Punt your ego and help others meet their goals
One of the all-time greatest coaches broke into the National Football League by doing unpaid grunt work.
Bill Belichick, who’s coaching in his seventh Super Bowl this Sunday, got his start by analyzing thousands of hours of game film for the Baltimore Colts.
“You gave him an assignment and he disappeared into a room and you didn’t see him again until it was done and then he wanted to do more,” he said of the Colts coaches.
Belichick didn’t demand to get paid. He didn’t tell the coaches that he was too smart and talented to waste his time watching film. He didn’t expect to be showered with praise for his insights and ideas. He didn’t walk around the office boasting that he was destined for a Pro Football Hall of Fame career.
Instead, Belichick quietly got to work, paid his dues and adopted what “Ego is the Enemy” author Ryan Holiday calls the canvas strategy.
It’s a strategy where you help yourself by helping others. You trade short-term gratification for a longer-term payoff.
“Find canvases for others to paint on. Whereas everyone else wants to get credit and be respected, you can forget credit. You can forget it so hard that you’re glad when others get it instead of you — that was your aim, after all. Let the others take the credit on credit, while you defer and earn interest on the principal.”
The culminating effect of the canvas strategy is profound, says Holiday. You learn from solving diverse problems for other people. You earn a reputation for being indispensable. You develop new relationships and build a bank of favours that you can later cash in.
We can adopt the canvas strategy at any time and at any stage in our careers.
“Clear the path for the people above you and you will eventually create a path for yourself. The person who clears the path ultimately controls its direction; just as the canvas shapes the painting.”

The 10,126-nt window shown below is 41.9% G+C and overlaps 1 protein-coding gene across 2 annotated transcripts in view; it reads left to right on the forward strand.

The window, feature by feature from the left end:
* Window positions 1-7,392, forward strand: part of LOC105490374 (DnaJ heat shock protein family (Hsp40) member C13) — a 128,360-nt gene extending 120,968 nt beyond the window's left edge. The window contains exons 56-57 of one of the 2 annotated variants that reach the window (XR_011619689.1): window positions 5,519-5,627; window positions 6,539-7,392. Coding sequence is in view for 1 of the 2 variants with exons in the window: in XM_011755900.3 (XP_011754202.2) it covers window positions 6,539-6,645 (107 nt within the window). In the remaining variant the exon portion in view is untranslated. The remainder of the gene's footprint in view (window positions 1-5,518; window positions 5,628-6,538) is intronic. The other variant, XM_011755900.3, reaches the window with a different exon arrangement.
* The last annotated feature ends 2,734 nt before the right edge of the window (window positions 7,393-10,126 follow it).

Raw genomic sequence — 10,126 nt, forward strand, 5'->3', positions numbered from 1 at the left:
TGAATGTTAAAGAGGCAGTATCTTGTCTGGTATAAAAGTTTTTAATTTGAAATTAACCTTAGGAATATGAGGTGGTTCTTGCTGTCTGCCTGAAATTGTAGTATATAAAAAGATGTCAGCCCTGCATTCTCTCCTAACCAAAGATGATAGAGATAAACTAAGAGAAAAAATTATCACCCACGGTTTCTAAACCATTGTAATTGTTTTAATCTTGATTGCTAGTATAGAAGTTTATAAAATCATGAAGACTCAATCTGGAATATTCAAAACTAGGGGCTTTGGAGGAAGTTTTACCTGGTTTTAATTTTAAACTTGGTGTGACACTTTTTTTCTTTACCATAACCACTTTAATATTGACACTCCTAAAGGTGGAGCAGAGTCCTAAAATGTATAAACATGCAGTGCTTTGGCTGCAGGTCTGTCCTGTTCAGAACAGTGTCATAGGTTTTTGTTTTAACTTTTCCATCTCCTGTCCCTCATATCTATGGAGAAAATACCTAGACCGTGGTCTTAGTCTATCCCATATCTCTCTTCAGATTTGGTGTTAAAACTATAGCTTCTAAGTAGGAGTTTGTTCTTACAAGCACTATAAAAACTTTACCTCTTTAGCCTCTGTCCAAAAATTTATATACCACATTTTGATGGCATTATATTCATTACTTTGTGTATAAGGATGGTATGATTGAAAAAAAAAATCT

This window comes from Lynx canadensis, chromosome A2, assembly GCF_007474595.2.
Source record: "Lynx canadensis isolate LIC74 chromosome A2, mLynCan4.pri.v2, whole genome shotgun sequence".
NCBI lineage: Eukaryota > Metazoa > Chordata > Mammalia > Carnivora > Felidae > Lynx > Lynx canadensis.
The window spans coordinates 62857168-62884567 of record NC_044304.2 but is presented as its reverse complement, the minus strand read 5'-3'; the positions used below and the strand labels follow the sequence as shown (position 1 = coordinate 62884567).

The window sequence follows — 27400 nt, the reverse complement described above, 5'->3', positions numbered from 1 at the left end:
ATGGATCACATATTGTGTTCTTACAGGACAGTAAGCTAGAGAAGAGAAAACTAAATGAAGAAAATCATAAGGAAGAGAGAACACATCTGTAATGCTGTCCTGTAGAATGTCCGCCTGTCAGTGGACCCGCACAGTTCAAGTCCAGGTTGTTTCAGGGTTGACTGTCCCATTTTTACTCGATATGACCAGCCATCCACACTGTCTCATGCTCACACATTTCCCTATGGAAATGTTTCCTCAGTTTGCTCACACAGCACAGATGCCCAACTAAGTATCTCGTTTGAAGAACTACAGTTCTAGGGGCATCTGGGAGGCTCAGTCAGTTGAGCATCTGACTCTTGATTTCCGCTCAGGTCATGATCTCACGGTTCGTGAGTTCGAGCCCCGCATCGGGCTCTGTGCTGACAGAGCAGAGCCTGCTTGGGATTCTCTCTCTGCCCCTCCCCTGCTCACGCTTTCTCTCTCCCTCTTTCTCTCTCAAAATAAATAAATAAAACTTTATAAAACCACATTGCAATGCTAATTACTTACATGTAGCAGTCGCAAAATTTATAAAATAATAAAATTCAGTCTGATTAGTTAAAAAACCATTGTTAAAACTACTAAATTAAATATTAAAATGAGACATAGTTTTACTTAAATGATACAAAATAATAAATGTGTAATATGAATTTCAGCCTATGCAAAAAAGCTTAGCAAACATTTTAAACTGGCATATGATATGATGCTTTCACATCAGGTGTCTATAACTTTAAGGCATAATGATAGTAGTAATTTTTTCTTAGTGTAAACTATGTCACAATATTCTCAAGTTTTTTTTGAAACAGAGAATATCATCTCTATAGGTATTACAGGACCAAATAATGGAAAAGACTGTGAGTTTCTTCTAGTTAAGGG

Following the canvas strategy is one way to keep our egos in check and avoid an unhealthy belief in our own importance.
Ego is our enemy, says Holiday. Ego seduces us by telling us we’re special, better than everyone else and the rules don’t apply to us. It’s “the petulant child inside every person, the one that chooses getting his or her way over anything or anyone else. The need to be better than, more than, recognized for, far past any reasonable utility — that’s ego. It’s the sense of superiority and certainty that exceeds the bounds of confidence and talent.”
Learning to manage our egos will keep us humble in our aspirations, gracious in our successes and resilient in our failures.
“What is rare is not raw talent, skill or even confidence but humility, diligence and selfawareness,” says Holiday. “If the belief in yourself is not built on actual achievement, you are setting yourself up for a precipitous rise followed by a calamitous fall.”
Social media does us no favours. Talk and hype have replaced quiet action away from the spotlight, warns Holiday.
“We seem to think that silence is a sign of weakness. That being ignored is tantamount to death. So we talk, talk, talk as though our life depends on it. The only relationship between work and chatter is that one kills the other.”
And when faced with life’s inevitable setbacks, we console ourselves on social media and indulge in self-immolation. We cry how it isn’t fair and how others are out to get us. We traffic in conspiracy theories, promise retaliation and plot our revenge.
“We don’t need pity — our own or anyone else’s,” says Holiday. “We need purpose, poise and patience.”
We need stoic resilience and increased selfawareness, something that an unchecked ego will block.
Learning to suppress, subsume and direct our egos is the best guarantee that we’ll make a difference and leave our mark, whether we’re leading a small business, a major organization, an NFL team or the most powerful nation in the free world.
@jayrobb serves as director of communications for Mohawk College and lives in Hamilton.
“Ego is the Enemy” by Ryan Holiday Portfolio/Penguin, $34